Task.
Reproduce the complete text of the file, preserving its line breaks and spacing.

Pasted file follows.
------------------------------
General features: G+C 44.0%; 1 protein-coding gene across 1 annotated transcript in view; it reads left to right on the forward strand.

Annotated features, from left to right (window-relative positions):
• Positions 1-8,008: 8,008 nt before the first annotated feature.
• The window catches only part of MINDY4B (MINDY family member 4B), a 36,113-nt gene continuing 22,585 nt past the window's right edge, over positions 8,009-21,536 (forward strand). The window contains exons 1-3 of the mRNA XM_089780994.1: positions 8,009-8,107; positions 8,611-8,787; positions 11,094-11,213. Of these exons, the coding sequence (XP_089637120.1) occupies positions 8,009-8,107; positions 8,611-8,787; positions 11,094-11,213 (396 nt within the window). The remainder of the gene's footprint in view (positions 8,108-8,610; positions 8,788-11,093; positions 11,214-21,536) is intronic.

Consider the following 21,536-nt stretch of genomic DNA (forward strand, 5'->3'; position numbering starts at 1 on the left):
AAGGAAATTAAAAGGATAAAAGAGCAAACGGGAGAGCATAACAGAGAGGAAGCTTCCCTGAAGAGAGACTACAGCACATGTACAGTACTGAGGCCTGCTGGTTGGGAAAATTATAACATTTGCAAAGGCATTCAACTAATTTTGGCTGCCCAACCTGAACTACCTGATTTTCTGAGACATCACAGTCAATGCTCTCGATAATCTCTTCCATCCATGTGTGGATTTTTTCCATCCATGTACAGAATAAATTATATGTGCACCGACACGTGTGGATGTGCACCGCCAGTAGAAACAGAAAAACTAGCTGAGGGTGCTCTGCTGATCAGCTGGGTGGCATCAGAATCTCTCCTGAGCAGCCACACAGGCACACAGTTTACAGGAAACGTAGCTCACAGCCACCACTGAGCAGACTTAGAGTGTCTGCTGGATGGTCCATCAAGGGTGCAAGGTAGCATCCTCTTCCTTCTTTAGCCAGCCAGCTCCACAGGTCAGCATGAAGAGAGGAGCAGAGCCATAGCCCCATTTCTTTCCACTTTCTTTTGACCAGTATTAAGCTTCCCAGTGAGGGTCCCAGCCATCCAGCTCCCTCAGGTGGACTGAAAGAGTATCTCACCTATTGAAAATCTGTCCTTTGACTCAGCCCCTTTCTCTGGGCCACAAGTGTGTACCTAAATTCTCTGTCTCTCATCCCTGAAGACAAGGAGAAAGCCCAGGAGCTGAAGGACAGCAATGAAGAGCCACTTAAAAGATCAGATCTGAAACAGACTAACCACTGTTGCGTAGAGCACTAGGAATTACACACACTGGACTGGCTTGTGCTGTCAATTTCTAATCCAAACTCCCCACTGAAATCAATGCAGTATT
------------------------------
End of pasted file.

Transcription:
General features: G+C 44.0%; 1 protein-coding gene across 1 annotated transcript in view; it reads left to right on the forward strand.

Annotated features, from left to right (window-relative positions):
• Positions 1-8,008: 8,008 nt before the first annotated feature.
• The window catches only part of MINDY4B (MINDY family member 4B), a 36,113-nt gene continuing 22,585 nt past the window's right edge, over positions 8,009-21,536 (forward strand). The window contains exons 1-3 of the mRNA XM_089780994.1: positions 8,009-8,107; positions 8,611-8,787; positions 11,094-11,213. Of these exons, the coding sequence (XP_089637120.1) occupies positions 8,009-8,107; positions 8,611-8,787; positions 11,094-11,213 (396 nt within the window). The remainder of the gene's footprint in view (positions 8,108-8,610; positions 8,788-11,093; positions 11,214-21,536) is intronic.

Consider the following 21,536-nt stretch of genomic DNA (forward strand, 5'->3'; position numbering starts at 1 on the left):
AAGGAAATTAAAAGGATAAAAGAGCAAACGGGAGAGCATAACAGAGAGGAAGCTTCCCTGAAGAGAGACTACAGCACATGTACAGTACTGAGGCCTGCTGGTTGGGAAAATTATAACATTTGCAAAGGCATTCAACTAATTTTGGCTGCCCAACCTGAACTACCTGATTTTCTGAGACATCACAGTCAATGCTCTCGATAATCTCTTCCATCCATGTGTGGATTTTTTCCATCCATGTACAGAATAAATTATATGTGCACCGACACGTGTGGATGTGCACCGCCAGTAGAAACAGAAAAACTAGCTGAGGGTGCTCTGCTGATCAGCTGGGTGGCATCAGAATCTCTCCTGAGCAGCCACACAGGCACACAGTTTACAGGAAACGTAGCTCACAGCCACCACTGAGCAGACTTAGAGTGTCTGCTGGATGGTCCATCAAGGGTGCAAGGTAGCATCCTCTTCCTTCTTTAGCCAGCCAGCTCCACAGGTCAGCATGAAGAGAGGAGCAGAGCCATAGCCCCATTTCTTTCCACTTTCTTTTGACCAGTATTAAGCTTCCCAGTGAGGGTCCCAGCCATCCAGCTCCCTCAGGTGGACTGAAAGAGTATCTCACCTATTGAAAATCTGTCCTTTGACTCAGCCCCTTTCTCTGGGCCACAAGTGTGTACCTAAATTCTCTGTCTCTCATCCCTGAAGACAAGGAGAAAGCCCAGGAGCTGAAGGACAGCAATGAAGAGCCACTTAAAAGATCAGATCTGAAACAGACTAACCACTGTTGCGTAGAGCACTAGGAATTACACACACTGGACTGGCTTGTGCTGTCAATTTCTAATCCAAACTCCCCACTGAAATCAATGCAGTATT